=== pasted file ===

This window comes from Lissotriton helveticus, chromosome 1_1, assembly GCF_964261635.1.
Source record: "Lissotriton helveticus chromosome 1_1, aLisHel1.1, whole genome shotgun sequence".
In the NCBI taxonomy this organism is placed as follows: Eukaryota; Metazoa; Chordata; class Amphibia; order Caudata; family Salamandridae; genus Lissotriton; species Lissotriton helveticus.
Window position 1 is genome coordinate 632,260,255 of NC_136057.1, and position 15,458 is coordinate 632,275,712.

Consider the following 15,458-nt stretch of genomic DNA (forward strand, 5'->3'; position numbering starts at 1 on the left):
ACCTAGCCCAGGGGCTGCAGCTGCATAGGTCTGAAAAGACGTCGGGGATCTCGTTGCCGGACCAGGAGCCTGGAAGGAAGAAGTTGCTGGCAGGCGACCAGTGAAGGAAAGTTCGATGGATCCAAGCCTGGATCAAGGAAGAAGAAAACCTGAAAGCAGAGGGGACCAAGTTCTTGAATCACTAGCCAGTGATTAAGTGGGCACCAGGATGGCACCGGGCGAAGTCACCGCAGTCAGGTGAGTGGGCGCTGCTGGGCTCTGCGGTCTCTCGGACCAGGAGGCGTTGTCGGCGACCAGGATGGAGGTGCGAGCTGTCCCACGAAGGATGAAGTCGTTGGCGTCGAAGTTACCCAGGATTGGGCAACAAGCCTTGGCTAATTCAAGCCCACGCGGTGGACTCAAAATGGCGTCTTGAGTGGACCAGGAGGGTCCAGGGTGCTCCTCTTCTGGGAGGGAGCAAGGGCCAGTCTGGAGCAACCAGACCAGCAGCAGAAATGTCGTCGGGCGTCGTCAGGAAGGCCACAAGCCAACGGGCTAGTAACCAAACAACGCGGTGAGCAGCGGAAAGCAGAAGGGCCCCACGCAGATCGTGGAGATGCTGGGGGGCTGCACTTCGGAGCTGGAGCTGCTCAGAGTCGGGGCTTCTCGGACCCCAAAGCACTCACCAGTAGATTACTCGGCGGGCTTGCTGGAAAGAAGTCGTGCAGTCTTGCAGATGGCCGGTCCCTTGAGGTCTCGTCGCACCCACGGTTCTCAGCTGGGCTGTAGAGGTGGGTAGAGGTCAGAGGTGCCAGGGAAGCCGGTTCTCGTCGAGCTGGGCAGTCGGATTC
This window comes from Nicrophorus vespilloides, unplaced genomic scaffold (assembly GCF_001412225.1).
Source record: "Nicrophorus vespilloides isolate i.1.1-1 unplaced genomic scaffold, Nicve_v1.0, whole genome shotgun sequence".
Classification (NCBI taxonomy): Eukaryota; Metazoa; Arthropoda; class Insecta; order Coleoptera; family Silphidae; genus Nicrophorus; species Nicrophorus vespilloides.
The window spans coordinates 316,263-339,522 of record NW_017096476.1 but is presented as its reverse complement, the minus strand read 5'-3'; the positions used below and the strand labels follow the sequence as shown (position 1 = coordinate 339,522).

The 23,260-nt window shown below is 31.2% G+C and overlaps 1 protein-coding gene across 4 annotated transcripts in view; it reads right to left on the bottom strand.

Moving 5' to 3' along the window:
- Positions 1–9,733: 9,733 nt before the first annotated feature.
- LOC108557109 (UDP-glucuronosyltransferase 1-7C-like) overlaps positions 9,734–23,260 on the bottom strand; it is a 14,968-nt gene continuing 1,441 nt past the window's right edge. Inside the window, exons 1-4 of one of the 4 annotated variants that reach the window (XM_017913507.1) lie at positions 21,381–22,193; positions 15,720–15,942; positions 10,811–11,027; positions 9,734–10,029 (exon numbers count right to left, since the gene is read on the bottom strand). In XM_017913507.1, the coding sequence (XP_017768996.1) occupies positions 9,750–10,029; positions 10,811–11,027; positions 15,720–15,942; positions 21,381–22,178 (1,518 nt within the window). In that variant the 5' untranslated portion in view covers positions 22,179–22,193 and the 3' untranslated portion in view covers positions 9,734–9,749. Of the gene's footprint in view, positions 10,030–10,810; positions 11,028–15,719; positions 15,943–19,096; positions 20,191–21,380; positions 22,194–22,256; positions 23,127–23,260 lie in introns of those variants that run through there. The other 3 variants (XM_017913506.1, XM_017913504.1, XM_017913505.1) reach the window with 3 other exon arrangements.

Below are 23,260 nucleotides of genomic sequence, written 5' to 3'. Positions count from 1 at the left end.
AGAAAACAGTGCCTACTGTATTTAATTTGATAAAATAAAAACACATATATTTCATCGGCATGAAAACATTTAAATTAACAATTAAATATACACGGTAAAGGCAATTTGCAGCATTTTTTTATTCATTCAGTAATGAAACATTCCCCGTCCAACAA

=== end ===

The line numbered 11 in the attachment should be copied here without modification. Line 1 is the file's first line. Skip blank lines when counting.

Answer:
The 23,260-nt window shown below is 31.2% G+C and overlaps 1 protein-coding gene across 4 annotated transcripts in view; it reads right to left on the bottom strand.